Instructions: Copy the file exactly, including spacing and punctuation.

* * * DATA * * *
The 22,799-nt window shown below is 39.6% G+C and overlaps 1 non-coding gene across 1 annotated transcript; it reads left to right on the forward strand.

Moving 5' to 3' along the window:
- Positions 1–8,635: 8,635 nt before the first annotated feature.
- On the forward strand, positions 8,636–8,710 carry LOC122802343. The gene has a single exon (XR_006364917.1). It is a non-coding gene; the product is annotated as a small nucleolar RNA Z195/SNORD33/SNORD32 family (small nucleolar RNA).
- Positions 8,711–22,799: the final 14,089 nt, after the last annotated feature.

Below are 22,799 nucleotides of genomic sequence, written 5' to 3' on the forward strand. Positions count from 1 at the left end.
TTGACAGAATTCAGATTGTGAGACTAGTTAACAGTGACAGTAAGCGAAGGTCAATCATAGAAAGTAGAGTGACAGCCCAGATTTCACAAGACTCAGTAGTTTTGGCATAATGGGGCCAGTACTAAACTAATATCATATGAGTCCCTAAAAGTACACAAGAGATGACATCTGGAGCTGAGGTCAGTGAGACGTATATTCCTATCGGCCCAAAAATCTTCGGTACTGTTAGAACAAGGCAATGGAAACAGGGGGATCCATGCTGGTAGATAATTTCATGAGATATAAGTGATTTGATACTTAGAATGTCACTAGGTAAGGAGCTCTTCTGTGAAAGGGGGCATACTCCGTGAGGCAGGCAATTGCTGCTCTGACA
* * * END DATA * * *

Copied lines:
The 22,799-nt window shown below is 39.6% G+C and overlaps 1 non-coding gene across 1 annotated transcript; it reads left to right on the forward strand.

Moving 5' to 3' along the window:
- Positions 1–8,635: 8,635 nt before the first annotated feature.
- On the forward strand, positions 8,636–8,710 carry LOC122802343. The gene has a single exon (XR_006364917.1). It is a non-coding gene; the product is annotated as a small nucleolar RNA Z195/SNORD33/SNORD32 family (small nucleolar RNA).
- Positions 8,711–22,799: the final 14,089 nt, after the last annotated feature.

Below are 22,799 nucleotides of genomic sequence, written 5' to 3' on the forward strand. Positions count from 1 at the left end.
TTGACAGAATTCAGATTGTGAGACTAGTTAACAGTGACAGTAAGCGAAGGTCAATCATAGAAAGTAGAGTGACAGCCCAGATTTCACAAGACTCAGTAGTTTTGGCATAATGGGGCCAGTACTAAACTAATATCATATGAGTCCCTAAAAGTACACAAGAGATGACATCTGGAGCTGAGGTCAGTGAGACGTATATTCCTATCGGCCCAAAAATCTTCGGTACTGTTAGAACAAGGCAATGGAAACAGGGGGATCCATGCTGGTAGATAATTTCATGAGATATAAGTGATTTGATACTTAGAATGTCACTAGGTAAGGAGCTCTTCTGTGAAAGGGGGCATACTCCGTGAGGCAGGCAATTGCTGCTCTGACA